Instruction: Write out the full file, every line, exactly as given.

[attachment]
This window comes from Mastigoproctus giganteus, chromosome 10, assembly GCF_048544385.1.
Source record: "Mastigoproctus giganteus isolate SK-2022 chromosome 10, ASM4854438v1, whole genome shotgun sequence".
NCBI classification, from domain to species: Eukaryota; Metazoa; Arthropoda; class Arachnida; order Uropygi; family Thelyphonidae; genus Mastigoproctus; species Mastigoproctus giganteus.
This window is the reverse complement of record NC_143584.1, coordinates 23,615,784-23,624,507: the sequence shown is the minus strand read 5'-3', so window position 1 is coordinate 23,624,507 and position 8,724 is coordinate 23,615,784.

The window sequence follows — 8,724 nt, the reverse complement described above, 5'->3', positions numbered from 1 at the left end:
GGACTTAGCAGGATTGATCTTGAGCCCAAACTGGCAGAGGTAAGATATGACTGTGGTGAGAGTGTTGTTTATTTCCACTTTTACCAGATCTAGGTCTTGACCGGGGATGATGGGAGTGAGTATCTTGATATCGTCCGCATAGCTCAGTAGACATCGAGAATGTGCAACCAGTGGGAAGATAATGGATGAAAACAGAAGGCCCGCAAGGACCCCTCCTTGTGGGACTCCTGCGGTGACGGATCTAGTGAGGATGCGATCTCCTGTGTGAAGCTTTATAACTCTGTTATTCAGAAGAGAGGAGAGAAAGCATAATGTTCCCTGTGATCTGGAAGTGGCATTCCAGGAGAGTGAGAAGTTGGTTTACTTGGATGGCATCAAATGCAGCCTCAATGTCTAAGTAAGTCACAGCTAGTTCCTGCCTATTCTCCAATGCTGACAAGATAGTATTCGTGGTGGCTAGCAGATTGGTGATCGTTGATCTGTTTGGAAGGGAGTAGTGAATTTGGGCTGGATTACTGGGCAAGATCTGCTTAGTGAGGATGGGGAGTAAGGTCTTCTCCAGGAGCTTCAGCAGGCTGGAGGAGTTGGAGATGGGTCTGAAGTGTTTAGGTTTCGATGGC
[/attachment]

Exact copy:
This window comes from Mastigoproctus giganteus, chromosome 10, assembly GCF_048544385.1.
Source record: "Mastigoproctus giganteus isolate SK-2022 chromosome 10, ASM4854438v1, whole genome shotgun sequence".
NCBI classification, from domain to species: Eukaryota; Metazoa; Arthropoda; class Arachnida; order Uropygi; family Thelyphonidae; genus Mastigoproctus; species Mastigoproctus giganteus.
This window is the reverse complement of record NC_143584.1, coordinates 23,615,784-23,624,507: the sequence shown is the minus strand read 5'-3', so window position 1 is coordinate 23,624,507 and position 8,724 is coordinate 23,615,784.

The window sequence follows — 8,724 nt, the reverse complement described above, 5'->3', positions numbered from 1 at the left end:
GGACTTAGCAGGATTGATCTTGAGCCCAAACTGGCAGAGGTAAGATATGACTGTGGTGAGAGTGTTGTTTATTTCCACTTTTACCAGATCTAGGTCTTGACCGGGGATGATGGGAGTGAGTATCTTGATATCGTCCGCATAGCTCAGTAGACATCGAGAATGTGCAACCAGTGGGAAGATAATGGATGAAAACAGAAGGCCCGCAAGGACCCCTCCTTGTGGGACTCCTGCGGTGACGGATCTAGTGAGGATGCGATCTCCTGTGTGAAGCTTTATAACTCTGTTATTCAGAAGAGAGGAGAGAAAGCATAATGTTCCCTGTGATCTGGAAGTGGCATTCCAGGAGAGTGAGAAGTTGGTTTACTTGGATGGCATCAAATGCAGCCTCAATGTCTAAGTAAGTCACAGCTAGTTCCTGCCTATTCTCCAATGCTGACAAGATAGTATTCGTGGTGGCTAGCAGATTGGTGATCGTTGATCTGTTTGGAAGGGAGTAGTGAATTTGGGCTGGATTACTGGGCAAGATCTGCTTAGTGAGGATGGGGAGTAAGGTCTTCTCCAGGAGCTTCAGCAGGCTGGAGGAGTTGGAGATGGGTCTGAAGTGTTTAGGTTTCGATGGC